Why are more people falling behind on their taxes in the UK?

Imagine getting a surprise bill for something you didn’t expect. This is what happens to many when they get a letter from HM Revenue & Customs (HMRC). Often, they’re informed they’ve underpaid their taxes and owe the government more money.

  1. Debt to the Taxman: More and more people are in debt to HMRC, especially those working for themselves (the self-employed). In fact, as of the last tax year mentioned, the government was owed £1.6 billion from late tax payments.
  2. Increasing Debt Trend: The amount of late tax payments owed has been growing over the years. In simple terms, this means more people are missing their tax deadlines.
  3. Why are so many people late?
    • More Self-employed: The number of people working for themselves has grown from 3.3 million in 2001 to 4.8 million now. This rise can be attributed to the gig economy and people desiring more control over their work hours.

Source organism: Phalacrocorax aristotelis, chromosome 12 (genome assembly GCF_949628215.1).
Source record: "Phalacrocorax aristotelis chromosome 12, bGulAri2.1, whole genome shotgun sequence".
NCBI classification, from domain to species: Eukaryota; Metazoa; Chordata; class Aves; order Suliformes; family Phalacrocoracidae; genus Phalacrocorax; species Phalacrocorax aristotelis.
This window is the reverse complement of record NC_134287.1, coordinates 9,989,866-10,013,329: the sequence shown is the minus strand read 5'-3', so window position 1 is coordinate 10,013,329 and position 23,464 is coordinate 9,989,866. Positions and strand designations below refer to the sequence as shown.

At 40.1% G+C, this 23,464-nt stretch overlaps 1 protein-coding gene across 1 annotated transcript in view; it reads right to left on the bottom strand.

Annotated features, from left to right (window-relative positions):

• Complicated System: Even seasoned financial experts find the online Self Assessment system, which is the method by which self-employed individuals declare their income, confusing and cumbersome.
    • Cash Flow Problems: Self-employed folks often face delays in getting paid by clients. This means they might not have the money to pay their tax bill on time. Imagine a plumber who did a job but hasn’t been paid by several clients. He might not have the funds to pay his own bills, including taxes.
    • Dealing with Late Payments: It’s a widespread problem. Many small businesses face late payments, often with weak excuses like, “Our accountant is on vacation”. This disrupts their finances, sometimes forcing them to use money meant for taxes to cover their daily expenses.
  4. Government’s Stance: The government seems to be less forgiving about late tax payments. Previously, they might cancel penalties for people who paid late, but now, they’re less likely to give such concessions.
  5. Controversial HMRC Tactics: A recent court case showed that HMRC might be getting too aggressive. They were accused of making up huge tax figures to intimidate people into paying. This article gives the example of Sebastian Cussens, who was billed for a huge sum based on exaggerated estimations. It’s like telling someone they owe thousands for a service they never used, just to see if they’ll pay up out of fear.

In a nutshell, while paying taxes on time is essential, it’s becoming more challenging for a growing number of self-employed individuals in the UK. They’re juggling a complex tax system, unpredictable incomes, and sometimes, an aggressive taxman. On top of this, some suspect that the taxman might be playing hardball and using scare tactics to get payments.